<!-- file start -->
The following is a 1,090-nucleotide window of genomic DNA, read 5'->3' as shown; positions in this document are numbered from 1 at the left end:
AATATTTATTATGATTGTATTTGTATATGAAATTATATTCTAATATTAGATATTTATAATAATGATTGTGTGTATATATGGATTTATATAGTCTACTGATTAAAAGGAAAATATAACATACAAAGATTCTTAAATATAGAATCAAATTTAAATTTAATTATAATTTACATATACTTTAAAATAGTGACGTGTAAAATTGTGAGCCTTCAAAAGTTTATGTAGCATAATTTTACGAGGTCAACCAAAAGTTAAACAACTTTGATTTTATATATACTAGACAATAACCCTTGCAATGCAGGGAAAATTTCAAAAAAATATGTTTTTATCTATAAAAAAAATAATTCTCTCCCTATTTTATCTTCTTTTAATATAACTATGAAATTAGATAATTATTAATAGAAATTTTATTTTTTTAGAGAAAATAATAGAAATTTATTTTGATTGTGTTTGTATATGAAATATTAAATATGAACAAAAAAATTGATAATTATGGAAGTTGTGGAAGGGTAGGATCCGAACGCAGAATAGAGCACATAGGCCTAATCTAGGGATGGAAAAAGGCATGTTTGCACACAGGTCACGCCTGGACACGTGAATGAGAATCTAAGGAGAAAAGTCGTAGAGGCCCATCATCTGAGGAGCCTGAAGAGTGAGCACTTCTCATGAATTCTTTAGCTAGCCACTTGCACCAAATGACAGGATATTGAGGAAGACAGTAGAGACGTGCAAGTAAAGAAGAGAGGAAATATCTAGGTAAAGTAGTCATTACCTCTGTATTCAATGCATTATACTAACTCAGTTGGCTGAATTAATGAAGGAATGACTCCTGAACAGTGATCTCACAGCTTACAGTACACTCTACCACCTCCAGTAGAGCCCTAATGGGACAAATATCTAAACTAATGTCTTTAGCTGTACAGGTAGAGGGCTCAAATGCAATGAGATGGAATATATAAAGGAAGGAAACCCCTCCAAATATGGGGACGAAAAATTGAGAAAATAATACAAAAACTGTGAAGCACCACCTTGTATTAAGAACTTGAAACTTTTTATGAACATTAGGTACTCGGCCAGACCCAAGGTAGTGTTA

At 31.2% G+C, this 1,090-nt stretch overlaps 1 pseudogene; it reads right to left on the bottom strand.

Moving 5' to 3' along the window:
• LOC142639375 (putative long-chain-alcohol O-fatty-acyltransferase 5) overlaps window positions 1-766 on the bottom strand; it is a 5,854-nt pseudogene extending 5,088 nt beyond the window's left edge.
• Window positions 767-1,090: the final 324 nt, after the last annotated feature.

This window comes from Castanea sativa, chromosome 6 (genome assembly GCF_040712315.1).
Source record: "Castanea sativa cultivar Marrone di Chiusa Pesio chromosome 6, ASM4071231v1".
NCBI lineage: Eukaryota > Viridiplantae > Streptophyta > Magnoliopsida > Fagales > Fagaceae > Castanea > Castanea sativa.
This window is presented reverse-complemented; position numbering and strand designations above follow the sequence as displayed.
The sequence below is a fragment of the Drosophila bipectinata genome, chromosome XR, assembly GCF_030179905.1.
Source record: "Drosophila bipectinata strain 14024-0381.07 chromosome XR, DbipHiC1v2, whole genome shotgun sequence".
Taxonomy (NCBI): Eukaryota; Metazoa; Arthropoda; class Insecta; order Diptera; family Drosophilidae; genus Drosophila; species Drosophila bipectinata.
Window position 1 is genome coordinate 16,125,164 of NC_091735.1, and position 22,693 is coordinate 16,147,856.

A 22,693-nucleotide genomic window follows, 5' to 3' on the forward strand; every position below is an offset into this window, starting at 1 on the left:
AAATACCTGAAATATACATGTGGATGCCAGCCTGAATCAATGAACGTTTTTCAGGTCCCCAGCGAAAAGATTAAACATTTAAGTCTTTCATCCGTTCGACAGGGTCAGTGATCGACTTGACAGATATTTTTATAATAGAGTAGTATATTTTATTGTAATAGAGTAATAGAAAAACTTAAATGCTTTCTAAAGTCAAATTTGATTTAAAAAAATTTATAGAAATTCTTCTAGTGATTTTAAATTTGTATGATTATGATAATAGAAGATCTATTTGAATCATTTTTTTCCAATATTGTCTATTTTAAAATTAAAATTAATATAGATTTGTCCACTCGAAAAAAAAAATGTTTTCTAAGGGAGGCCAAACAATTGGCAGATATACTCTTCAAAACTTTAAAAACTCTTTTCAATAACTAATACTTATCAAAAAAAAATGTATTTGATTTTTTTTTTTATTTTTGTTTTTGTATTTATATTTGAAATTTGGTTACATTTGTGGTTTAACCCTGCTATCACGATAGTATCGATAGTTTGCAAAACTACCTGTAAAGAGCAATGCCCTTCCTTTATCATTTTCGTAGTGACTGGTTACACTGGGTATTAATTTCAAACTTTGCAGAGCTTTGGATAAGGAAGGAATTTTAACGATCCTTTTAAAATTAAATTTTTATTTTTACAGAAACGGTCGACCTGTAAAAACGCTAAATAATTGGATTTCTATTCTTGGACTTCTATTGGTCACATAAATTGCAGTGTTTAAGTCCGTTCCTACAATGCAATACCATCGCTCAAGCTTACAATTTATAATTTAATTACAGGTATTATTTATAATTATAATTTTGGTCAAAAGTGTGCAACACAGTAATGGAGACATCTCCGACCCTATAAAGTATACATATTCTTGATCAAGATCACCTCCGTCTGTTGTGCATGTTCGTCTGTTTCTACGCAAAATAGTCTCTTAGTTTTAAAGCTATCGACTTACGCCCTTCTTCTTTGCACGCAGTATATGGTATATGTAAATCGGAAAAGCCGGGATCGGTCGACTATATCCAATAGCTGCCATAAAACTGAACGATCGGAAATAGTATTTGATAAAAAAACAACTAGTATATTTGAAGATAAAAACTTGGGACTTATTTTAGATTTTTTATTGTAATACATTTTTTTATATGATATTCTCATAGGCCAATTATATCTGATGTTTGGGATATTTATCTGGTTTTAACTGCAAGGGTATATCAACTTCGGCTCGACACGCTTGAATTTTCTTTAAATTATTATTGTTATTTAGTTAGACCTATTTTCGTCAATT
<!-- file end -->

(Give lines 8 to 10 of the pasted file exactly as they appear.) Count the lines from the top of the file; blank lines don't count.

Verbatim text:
Source record: "Castanea sativa cultivar Marrone di Chiusa Pesio chromosome 6, ASM4071231v1".
NCBI lineage: Eukaryota > Viridiplantae > Streptophyta > Magnoliopsida > Fagales > Fagaceae > Castanea > Castanea sativa.
This window is presented reverse-complemented; position numbering and strand designations above follow the sequence as displayed.